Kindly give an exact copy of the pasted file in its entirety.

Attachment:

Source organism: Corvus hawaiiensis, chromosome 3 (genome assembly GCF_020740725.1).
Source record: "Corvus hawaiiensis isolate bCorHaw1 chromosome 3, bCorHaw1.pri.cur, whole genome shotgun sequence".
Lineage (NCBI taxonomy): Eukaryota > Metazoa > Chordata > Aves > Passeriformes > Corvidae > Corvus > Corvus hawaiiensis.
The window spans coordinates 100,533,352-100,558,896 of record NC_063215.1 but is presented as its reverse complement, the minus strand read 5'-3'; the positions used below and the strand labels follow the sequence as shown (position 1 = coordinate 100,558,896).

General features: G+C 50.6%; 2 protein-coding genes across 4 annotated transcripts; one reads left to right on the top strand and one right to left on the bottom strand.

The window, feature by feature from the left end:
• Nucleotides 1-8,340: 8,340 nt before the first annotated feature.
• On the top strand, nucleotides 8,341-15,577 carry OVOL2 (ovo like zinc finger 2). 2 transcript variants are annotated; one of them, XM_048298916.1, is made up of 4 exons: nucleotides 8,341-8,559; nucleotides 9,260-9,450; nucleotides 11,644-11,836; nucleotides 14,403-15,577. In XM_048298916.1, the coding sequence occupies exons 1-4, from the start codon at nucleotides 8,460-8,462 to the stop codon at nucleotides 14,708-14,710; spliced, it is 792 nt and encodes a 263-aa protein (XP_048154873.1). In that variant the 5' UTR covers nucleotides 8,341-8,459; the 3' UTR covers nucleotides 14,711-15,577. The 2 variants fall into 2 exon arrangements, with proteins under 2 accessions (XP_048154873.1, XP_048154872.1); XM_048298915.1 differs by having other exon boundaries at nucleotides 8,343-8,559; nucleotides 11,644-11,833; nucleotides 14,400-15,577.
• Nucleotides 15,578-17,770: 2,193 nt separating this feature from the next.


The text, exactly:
Source organism: Corvus hawaiiensis, chromosome 3 (genome assembly GCF_020740725.1).
Source record: "Corvus hawaiiensis isolate bCorHaw1 chromosome 3, bCorHaw1.pri.cur, whole genome shotgun sequence".
Lineage (NCBI taxonomy): Eukaryota > Metazoa > Chordata > Aves > Passeriformes > Corvidae > Corvus > Corvus hawaiiensis.
The window spans coordinates 100,533,352-100,558,896 of record NC_063215.1 but is presented as its reverse complement, the minus strand read 5'-3'; the positions used below and the strand labels follow the sequence as shown (position 1 = coordinate 100,558,896).

General features: G+C 50.6%; 2 protein-coding genes across 4 annotated transcripts; one reads left to right on the top strand and one right to left on the bottom strand.

The window, feature by feature from the left end:
• Nucleotides 1-8,340: 8,340 nt before the first annotated feature.
• On the top strand, nucleotides 8,341-15,577 carry OVOL2 (ovo like zinc finger 2). 2 transcript variants are annotated; one of them, XM_048298916.1, is made up of 4 exons: nucleotides 8,341-8,559; nucleotides 9,260-9,450; nucleotides 11,644-11,836; nucleotides 14,403-15,577. In XM_048298916.1, the coding sequence occupies exons 1-4, from the start codon at nucleotides 8,460-8,462 to the stop codon at nucleotides 14,708-14,710; spliced, it is 792 nt and encodes a 263-aa protein (XP_048154873.1). In that variant the 5' UTR covers nucleotides 8,341-8,459; the 3' UTR covers nucleotides 14,711-15,577. The 2 variants fall into 2 exon arrangements, with proteins under 2 accessions (XP_048154873.1, XP_048154872.1); XM_048298915.1 differs by having other exon boundaries at nucleotides 8,343-8,559; nucleotides 11,644-11,833; nucleotides 14,400-15,577.
• Nucleotides 15,578-17,770: 2,193 nt separating this feature from the next.